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Content centralization when updating the Appliance


When updating the Appliance to V6.17 or later from a previous version of Nexthink, a set of elements that were previously local to each Engine become centralized:

  • Investigations

  • One-click investigations

  • Investigation-based alerts

    • My alerts

    • Global alerts

The centralization of content offers users a unified experience with the Finder across all Engines. Users find their own set of investigations and alerts no matter the Engine to which they connect from the Finder, without having to manually replicate their content on every Engine. Therefore, centralization specially benefits Finder users that work in a multi-Engine setup. For Finder users that work in a single-Engine setup, the user experience remains the same after centralization.

The centralization process

Centralization takes place automatically during the upgrade of the Appliance to V6.17 or later. As usual, the Appliance that runs the Portal gets upgraded first. Subsequently, each Engine gets upgraded. As soon as an Engine restarts, it tries to reconnect to the Portal. When an upgraded Engine re-establishes connection with the Portal, the Portal retrieves the content to be centralized from the Engine. As other Engines connect in turn, their content is added to the Portal. For its part, the Portal sends a replica of the centralized content to all the already connected Engines. In case of the presence of duplicated or similar content in more than one Engine before centralization, the Portal adopts different merge strategies that are discussed below.

At the end of the process, all Engines are synchronized with respect to user-defined content. The same user sees therefore the same content regardless of the Engine to which the Finder is connected. However, different users may see different content. Only the owner (the creator) of an investigation, a one-click, or a user-specific alert is able to see it and manage it from the Finder.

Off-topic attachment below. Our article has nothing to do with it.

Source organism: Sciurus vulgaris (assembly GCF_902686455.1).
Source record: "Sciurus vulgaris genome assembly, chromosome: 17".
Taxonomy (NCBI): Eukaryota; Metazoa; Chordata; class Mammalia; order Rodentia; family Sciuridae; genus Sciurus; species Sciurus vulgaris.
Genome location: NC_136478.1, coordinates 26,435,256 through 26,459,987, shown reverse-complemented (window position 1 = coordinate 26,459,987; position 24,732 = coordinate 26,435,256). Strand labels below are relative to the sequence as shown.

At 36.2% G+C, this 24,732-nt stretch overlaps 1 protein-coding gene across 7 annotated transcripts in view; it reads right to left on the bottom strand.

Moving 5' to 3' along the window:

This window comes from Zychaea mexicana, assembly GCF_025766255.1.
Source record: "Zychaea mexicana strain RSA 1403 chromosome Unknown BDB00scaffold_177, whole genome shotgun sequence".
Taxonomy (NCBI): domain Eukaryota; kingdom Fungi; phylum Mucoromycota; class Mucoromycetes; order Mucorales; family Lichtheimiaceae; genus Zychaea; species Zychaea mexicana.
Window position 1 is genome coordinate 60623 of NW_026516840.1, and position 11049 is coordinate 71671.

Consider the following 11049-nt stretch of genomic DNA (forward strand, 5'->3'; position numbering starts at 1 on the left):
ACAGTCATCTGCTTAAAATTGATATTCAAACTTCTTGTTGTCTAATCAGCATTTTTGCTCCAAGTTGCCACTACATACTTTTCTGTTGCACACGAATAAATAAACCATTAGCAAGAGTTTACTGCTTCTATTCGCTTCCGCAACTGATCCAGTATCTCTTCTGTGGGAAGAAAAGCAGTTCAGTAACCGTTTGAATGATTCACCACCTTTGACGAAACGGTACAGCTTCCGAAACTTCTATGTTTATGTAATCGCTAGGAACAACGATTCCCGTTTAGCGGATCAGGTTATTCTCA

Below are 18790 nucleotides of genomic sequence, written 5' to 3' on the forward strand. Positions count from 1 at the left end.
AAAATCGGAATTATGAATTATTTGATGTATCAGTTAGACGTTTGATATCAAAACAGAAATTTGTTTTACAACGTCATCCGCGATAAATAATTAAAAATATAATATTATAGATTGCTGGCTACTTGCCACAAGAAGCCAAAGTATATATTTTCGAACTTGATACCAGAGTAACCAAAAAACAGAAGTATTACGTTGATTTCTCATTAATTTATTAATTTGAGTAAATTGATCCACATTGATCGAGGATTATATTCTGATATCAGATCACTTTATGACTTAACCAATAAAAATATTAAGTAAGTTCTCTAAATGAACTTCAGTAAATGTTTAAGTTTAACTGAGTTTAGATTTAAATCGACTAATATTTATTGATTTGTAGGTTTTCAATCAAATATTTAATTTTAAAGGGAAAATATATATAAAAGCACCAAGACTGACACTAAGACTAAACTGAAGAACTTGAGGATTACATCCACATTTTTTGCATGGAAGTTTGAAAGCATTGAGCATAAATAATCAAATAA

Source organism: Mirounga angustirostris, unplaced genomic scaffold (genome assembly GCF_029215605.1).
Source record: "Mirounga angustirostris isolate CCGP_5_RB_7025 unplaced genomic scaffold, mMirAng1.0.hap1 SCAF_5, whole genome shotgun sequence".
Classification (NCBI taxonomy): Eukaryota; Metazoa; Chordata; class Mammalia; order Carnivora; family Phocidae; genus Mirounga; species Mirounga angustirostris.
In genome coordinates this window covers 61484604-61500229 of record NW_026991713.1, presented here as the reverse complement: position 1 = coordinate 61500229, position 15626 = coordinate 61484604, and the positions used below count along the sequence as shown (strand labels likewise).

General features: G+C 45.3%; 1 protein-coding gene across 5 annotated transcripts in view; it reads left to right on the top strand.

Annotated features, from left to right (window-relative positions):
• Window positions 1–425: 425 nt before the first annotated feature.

Centralization runs to completion in around one minute for large multi-Engine setups. Measurements in test environments indicate a duration of the centralization process of approximately 15 seconds for a setup with 20 Engines, 100 users and 2 000 items to centralize. Note however that this duration highly depends in the quantity of total content to centralize and, specially, in the quality of the connection between Portal and Engines. If for any reason an Engine is disconnected from the Portal, its content will not be centralized until it is connected back again.

Merge strategies

Some of the content to be centralized may reside in more than one Engine because a user recreated or copied it to several Engines. Besides, part of the copied items may have been modified in a few Engines. For instance, the definition of an investigation in one Engine may be different from the definition of a similar investigation with the same name in another Engine, because the time frame, conditions, or display fields were changed.

Thus, centralization classifies similar items according to three criteria:

  • The folder path where the items are located in the Finder.

  • The name given to the items.

  • The definition of the items.

Based on the previous criteria, centralization considers three cases for merging repeated or similar content:

Real duplicates

Items that are located in the same folder, share the same name, and have the same definition.

False duplicates

Items that are located in the same folder, share the same name, but have a different definition.

Rest of items

Items that do not fall into any of the two previous categories.

Let us illustrate how the different centralization strategies work with an example that covers the three cases. Although the example features the tree of investigations of a user in two different Engines, the principles described equally apply to trees of one-clicks and alerts and to setups with more than two Engines.

Real duplicates

Real duplicates are merged into a single item during centralization. Here, Investigation 2 is found in Folder A in the tree of investigations of both Engine 1 and Engine 2, and we assume that the investigation holds the same definition in both Engines.